The IG report concluded the former deputy director lacked candor in his conversations with internal investigators about his decision to provide a Journal reporter with knowledge of a phone call in which McCabe accused a senior Justice Department official of trying to slow-walk the Clinton Foundation investigation. “We are mindful that McCabe was responding to anonymous, unauthorized leaks about the CF Investigation that may have originated from current or former FBI agents,” the report reads, but that the leak “served only to advance McCabe’s personal interests and not the public interest, as required by FBI policy.” McCabe has denied misleading investigators.

That fact pattern establishes a clear story: Current or former FBI officials involved in investigating the Clinton Foundation apparently leaked information; Comey made his late-October announcement about the Clinton email investigation in part to get ahead of additional leaks; and McCabe publicly confirmed the existence of the separate Clinton Foundation investigation for similar reasons.

“The FBI agents had a legal and professional obligation to maintain the secrecy of the Clinton investigation,” Green said. “As law-enforcement agents, they, of all people, had an obligation to play by the rules. Violating their secrecy obligations in order to try to swing an election shows a fundamental lack of respect for the law.”

While the motivations of all of the actors here were not the same, their actions, in concert, may have substantially influenced the outcome of the 2016 presidential election.

“The pact that we as a democracy have with the FBI is that if you gather information that could make a person look bad, but isn’t illegal, you don’t talk about it, because otherwise you’re depriving that person of a chance to defend themselves,” German said. “It’s certainly inappropriate for anyone to leak information about a subject under investigation. We give the FBI extraordinary power to conduct investigations where they find criminal wrongdoing, and where they don’t find criminal wrongdoing, they shouldn’t say anything.”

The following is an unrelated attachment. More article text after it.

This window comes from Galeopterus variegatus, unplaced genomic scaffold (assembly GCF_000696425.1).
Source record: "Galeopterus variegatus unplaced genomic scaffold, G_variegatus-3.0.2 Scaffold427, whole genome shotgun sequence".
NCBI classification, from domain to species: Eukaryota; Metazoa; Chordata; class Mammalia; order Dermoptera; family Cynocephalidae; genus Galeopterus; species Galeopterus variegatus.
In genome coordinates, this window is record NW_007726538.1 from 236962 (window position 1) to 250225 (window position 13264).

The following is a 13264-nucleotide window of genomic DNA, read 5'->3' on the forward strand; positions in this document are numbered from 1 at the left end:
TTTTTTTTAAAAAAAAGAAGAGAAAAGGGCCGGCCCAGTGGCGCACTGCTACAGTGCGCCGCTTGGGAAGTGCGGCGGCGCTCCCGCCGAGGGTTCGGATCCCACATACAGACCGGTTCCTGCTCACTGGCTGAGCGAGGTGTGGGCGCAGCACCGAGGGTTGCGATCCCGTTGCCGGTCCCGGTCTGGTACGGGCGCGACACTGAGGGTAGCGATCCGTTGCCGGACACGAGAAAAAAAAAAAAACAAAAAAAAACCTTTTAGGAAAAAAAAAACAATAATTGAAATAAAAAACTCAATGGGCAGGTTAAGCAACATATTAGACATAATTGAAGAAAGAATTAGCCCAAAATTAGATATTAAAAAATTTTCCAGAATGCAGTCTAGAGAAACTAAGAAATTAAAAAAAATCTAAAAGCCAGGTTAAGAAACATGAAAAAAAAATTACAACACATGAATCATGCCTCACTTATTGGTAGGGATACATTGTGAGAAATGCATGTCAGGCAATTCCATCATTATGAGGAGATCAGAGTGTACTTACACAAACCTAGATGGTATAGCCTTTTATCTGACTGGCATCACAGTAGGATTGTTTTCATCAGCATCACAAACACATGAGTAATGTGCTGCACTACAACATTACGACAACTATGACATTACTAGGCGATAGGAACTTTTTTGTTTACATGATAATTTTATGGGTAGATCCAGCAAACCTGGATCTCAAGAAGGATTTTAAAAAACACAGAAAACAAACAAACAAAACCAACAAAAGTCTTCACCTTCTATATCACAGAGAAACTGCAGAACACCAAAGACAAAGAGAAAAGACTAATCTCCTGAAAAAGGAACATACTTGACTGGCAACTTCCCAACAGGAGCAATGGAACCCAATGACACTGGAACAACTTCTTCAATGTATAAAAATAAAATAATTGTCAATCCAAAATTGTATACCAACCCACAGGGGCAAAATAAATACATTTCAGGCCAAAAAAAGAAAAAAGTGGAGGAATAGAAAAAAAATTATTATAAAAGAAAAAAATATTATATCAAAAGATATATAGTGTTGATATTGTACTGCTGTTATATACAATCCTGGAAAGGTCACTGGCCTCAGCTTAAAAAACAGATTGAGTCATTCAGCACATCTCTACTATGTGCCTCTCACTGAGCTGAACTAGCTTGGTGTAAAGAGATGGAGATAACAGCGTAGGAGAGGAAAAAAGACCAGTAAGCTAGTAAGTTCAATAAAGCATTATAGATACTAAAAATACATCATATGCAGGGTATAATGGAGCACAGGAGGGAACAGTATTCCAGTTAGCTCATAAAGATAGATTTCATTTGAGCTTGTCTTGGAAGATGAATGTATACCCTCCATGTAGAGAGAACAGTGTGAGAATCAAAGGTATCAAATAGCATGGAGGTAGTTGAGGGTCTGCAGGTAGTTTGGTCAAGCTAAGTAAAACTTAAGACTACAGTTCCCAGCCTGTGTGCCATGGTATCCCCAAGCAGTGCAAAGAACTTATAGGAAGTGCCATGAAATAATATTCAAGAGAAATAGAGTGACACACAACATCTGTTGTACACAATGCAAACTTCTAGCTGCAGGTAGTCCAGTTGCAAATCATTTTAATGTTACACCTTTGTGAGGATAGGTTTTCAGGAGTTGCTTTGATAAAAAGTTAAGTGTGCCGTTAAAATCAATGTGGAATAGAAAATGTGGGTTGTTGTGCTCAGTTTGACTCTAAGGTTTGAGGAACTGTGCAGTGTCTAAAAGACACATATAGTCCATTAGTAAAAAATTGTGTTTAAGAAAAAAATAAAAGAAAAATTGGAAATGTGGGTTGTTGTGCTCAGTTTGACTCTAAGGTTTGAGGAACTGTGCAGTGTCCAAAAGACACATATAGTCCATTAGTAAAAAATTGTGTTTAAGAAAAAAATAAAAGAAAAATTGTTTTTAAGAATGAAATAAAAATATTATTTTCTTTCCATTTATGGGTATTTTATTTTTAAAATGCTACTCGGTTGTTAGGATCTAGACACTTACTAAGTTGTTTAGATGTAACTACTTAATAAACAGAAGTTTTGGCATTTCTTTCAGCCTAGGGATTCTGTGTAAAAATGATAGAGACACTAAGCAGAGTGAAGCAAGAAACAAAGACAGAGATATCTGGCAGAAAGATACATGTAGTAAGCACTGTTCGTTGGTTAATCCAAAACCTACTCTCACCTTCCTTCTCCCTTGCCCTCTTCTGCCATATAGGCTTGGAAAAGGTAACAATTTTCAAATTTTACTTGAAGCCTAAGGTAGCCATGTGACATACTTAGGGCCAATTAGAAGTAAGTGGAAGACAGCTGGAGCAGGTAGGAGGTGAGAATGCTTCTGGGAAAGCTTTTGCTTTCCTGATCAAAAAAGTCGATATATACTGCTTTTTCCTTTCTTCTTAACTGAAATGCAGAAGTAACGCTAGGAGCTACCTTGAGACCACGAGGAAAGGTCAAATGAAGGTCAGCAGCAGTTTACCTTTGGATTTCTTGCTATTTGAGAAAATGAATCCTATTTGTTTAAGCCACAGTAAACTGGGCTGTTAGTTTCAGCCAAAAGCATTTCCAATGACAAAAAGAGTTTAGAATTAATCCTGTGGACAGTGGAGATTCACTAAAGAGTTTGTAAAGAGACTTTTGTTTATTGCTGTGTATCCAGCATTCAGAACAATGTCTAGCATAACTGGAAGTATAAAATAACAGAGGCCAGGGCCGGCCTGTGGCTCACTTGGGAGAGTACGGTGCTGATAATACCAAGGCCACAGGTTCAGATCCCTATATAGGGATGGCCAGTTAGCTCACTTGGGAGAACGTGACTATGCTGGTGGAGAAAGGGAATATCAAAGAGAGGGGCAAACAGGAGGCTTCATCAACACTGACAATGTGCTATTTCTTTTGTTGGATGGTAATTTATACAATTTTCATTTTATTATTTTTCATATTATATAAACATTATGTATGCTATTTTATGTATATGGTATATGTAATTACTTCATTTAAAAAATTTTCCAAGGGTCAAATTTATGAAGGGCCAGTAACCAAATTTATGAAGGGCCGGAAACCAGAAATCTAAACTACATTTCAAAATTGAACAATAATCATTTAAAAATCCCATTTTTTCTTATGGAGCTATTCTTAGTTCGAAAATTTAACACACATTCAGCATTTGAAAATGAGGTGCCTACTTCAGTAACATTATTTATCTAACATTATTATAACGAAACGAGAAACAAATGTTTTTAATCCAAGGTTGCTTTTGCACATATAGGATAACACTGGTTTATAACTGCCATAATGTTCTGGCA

Trump and his supporters have claimed for months that the federal law-enforcement and intelligence communities have engaged in a “deep state” conspiracy against him. But one by one, nearly all the elements of that charge have unraveled.

Trump claimed that Comey, who Trump fired because of the “Russia thing,” had it in for him. But Comey kept quiet about the Trump campaign investigation ahead of the 2016 election, while publicly disclosing that the FBI had reopened the Clinton email inquiry. Trump claimed that the Obama administration ordered surveillance of Trump Tower, an allegation that remains unsubstantiated. The conspiracy theory that FBI officials Lisa Page and Peter Strzok were behind an effort to leak damaging information about Trump was based on texts taken out of context. House Intelligence Committee chair Devin Nunes accused Obama administration officials of improperly “unmasking” the names of Trump officials during the transition, an accusation that other Republicans on the committee dismissed. Nunes then released a document accusing the FBI of basing the Russia investigation on an opposition research document commissioned by the firm Fusion GPS and compiled by the former British intelligence agent Christopher Steele, only to be forced to admit that the investigation began months earlier with the Trump campaign adviser George Papadopoulos. Trump publicly fixated on McCabe as a likely Clinton partisan, but McCabe, like Comey, violated Justice Department standards to Trump’s benefit when he publicly confirmed the existence of the Clinton Foundation probe late in the election.

“I know everybody wants to think that it happened because the people who leaked it were Clinton-hating Republicans, and that may be part of it, and it may also be agents who were disgruntled because they aren't being allowed to pursue a case that prosecutors think has no merit," said Matt Miller, a former Justice Department spokesman under Attorney General Eric Holder. “I think most FBI agents are probably Republicans, and most prosecutors are probably Democrats, but I don't think either of them make decisions based on politics.”

Virtually the only claim of the Trump “deep state” conspiracy remaining is the existence of the investigation itself, a notion premised on the total innocence not just of the president, but of his inner circle, including those who have already been indicted or pleaded guilty, one that is impervious to contrary evidence.

“Prosecutors and FBI agents are out to prove criminality. And if agents on this case believe the president has committed a crime, yes, they’ll be out to prove it. But that’s their job,” Miller said. “I don’t think it’s the case that FBI agents came to this case with a bias against him.”

In the meantime, the more that has been disclosed about the FBI’s conduct in the waning days of the 2016 election, the clearer the Bureau’s role has become. Elements of the nation’s premier law-enforcement agency, acting out of a variety of motives, injured not Trump’s candidacy, but that of his opponent. For all Trump’s complaints about the FBI, without the intervention of members of both the FBI rank-and-file and Bureau leadership, he might still be living in Trump Tower.